The power of table-oriented programming

An introduction to Butler

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  controller = new RecordController(orderTab);
  ValueEditor editor;
  Column col = orderTab.getColumn("OrderDate");
  editor = controller.createColumn(col)

The RecordController is also a RecordSelectionListener in the same way as a RecordEditor.

In many clients, a list of records exists (RecordListTable), and, when a row (record) is selected, the selected record should appear in a detail view (RecordEditor or RecordController). To add this functionality with Butler, simply register the RecordEditor as a RecordSelectionListener to the RecordListTable:


In most clients, the user needs the ability of first selecting the records he wants to show or edit. With Butler, add that ability with a QueryPanel, which takes a Query and produces a corresponding GUI where the values for populating the filters can be entered. If the result should be shown in a RecordListTable, just register the RecordListTable as a RecordSelectionListener to the QueryPanel:

  query = orderTab.createQuery();
  query.setFilter(new EqualsFilter(orderTab.getColumn("CustomerID")));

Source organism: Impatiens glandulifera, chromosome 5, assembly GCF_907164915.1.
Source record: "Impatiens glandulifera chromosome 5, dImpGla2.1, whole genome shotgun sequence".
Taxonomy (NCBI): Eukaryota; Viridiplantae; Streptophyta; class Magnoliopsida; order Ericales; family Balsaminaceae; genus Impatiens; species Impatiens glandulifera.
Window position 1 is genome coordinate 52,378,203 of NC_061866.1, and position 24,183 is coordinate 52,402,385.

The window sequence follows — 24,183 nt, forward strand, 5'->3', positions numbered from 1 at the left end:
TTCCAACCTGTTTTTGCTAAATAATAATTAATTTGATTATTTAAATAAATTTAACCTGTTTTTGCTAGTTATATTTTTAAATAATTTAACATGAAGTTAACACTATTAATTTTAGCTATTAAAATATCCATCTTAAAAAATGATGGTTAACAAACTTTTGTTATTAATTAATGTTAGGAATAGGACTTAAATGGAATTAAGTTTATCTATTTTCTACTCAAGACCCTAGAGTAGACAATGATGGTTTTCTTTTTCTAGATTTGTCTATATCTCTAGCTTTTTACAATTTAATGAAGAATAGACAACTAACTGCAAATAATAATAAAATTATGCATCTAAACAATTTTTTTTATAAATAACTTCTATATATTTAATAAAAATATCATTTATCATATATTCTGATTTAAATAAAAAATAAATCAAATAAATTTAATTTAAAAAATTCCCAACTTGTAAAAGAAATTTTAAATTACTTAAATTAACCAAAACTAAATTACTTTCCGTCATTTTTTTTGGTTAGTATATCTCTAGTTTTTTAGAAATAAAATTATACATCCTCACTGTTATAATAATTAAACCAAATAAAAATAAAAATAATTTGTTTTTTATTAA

panel = new QueryPanel(query);
  recListTable = new RecordListTable(orderTab); 

The QueryPanel also has a corresponding QueryController if the layout must be customized.

I have introduced the most common data-aware components. If you look at an enterprise client application, you will discover the following pattern in many frames: At the top of the application frame is a section for entering search parameters and a search button (QueryPanel). Below is a list or table showing the search result (RecordListTable). Below that, or as a popup frame, is a detail view for editing one record (RecordEditor).

If you want to create a client following this pattern and you have no need for customizing the layout, you don't need to manually set up these components. Instead, use the SimpleForm class to create a frame with this structure, with just a few lines of code.


This article has described a non-mainstream solution for database programming. The solution resembles database programming before the object-oriented era. But there is one big difference: Butler utilizes the full power of the object-oriented programming language. There does not need to be any impedance mismatch between the use of a relational database and an object-oriented programming language.

Fredrik Bertilsson is the founder of the Butler project. He is a senior software engineer at WM-Data Cross Industry Solutions and holds a master's degree from Chalmers University of Technology. He has been developing enterprise applications in a number of different areas spanning from production control to human resource administration.

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